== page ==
DATA SMART: More Than “Show me the Money.”
By Samantha Zimmerman, Practice Manager, Senior Associate & Data Management Consultant (Young Associates)
Originally published in the May 2014 ACCA e-bulletin
We’ve all heard about data: the importance of data; the need to keep data safe; the value of turning raw data into actionable information. But what does it mean for our clients? Most organizations are already comfortable making strategic decisions based on their financial data, because GAAP provides guidelines for maintaining financial data so that it is viewed as SMART (Specific, Measureable, Attainable, Realistic, Timely); but what about our statistical data? Not only is there no one set of rules for dealing with statistical data, there are also privacy laws that dictate how we must collect, store and use data. It can all be very overwhelming.
The arts sector must also conform to CADAC which requires our clients to analyze and report their statistical and financial data to Government funders. CADAC and its partner funders across the country are becoming more rigorous and demanding in reconciling and verifying statistical data, which makes it even more important for organizations to properly track the necessary data required for CADAC reporting. More and more, clients have been reaching out to Young Associates in search of either full service data entry and processing, or targeted data management support with assistance in collecting data, pulling and reviewing periodic reports (monthly, annual), and reconciliation with bookkeeping software, as well as staff training or prospect research.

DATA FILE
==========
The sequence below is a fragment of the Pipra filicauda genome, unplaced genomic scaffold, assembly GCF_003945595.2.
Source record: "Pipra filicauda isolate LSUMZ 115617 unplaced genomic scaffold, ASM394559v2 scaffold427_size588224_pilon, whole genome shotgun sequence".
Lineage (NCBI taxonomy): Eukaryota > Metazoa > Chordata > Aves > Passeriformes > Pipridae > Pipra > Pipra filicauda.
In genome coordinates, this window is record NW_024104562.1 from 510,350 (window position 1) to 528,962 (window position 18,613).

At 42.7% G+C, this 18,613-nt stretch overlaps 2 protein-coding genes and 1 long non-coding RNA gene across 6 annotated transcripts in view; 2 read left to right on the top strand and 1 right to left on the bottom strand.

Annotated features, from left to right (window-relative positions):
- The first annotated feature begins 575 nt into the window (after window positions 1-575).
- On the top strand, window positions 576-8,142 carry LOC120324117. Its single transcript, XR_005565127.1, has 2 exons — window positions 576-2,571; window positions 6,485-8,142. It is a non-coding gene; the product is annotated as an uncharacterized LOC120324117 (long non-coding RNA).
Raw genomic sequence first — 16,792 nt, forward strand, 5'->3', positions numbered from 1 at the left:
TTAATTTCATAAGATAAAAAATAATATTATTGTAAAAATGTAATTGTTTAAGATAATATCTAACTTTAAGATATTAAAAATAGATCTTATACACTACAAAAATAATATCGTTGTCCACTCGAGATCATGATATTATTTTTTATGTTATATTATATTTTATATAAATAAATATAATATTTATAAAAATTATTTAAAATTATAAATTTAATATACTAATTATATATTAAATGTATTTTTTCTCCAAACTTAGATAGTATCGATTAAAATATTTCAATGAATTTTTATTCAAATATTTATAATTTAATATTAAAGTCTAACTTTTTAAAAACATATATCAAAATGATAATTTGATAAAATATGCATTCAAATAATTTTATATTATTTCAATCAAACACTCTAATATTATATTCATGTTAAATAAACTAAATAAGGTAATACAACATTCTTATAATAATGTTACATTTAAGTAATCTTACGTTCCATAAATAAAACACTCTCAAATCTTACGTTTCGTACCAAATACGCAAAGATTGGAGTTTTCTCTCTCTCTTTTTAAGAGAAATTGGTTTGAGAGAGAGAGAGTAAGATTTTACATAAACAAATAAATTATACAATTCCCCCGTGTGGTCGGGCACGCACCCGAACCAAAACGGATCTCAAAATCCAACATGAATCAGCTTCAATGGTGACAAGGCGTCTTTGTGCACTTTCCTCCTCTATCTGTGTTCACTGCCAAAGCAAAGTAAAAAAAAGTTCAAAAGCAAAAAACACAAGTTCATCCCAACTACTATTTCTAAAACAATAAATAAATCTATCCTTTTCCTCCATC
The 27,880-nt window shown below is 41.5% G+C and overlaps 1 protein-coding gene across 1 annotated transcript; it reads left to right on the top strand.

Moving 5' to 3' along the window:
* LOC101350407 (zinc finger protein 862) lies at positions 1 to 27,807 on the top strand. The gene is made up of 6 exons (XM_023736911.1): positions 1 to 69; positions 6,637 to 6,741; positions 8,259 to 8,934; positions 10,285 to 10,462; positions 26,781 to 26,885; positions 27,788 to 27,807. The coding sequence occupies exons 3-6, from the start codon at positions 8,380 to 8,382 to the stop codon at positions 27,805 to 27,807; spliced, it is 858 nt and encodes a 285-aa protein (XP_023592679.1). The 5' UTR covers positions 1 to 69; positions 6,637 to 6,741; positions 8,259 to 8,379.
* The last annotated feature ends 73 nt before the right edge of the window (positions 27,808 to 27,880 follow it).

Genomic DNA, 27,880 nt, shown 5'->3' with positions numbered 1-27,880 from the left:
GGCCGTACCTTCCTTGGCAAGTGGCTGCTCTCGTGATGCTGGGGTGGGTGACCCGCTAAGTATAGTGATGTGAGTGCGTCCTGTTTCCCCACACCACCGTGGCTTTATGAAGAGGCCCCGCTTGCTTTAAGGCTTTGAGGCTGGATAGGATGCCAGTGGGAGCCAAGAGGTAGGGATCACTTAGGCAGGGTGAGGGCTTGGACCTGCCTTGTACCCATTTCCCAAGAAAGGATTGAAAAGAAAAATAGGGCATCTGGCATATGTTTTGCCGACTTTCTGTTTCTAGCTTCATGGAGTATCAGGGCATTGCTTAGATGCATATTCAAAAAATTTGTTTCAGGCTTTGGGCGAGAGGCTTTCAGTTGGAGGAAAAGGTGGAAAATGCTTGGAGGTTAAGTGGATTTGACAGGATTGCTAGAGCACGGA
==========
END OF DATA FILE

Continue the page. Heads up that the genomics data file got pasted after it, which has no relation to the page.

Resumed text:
There is so much potential for data collection, but the majority of small and mid-size not-for-profit organizations often lack the human resources, the technology/software packages or the time to deal with all the data. We’ve all seen those organizations that are tracking their donations, event attendance and other lists in Excel spreadsheets. Much of the data stored in these Excel spreadsheets lives independently from other organizational data, and many of the lists lack standardization in the collection and presentation of the data.
While most of us are using Excel adequately, the majority will never use it to its full potential. Generally it’s seen as a tool for tracking static data; a moment in time, an individual project, or small pieces of information from a single cycle. How many years has a patron attended that event? How many donors are attending our events as well, and vice versa, are program participants returning as supporters? Young Associates has developed a proven system for helping organizations determine their data goals, and develop systems that work within the means of the organization to collect and analyze the data that gives the true picture. Where the mindset needs to change is not thinking of those Excel spreadsheets as a moment in time, but as a piece of a larger picture. Just as the financial information of the organization tells a story, the statistical data of an organization also has a story to tell.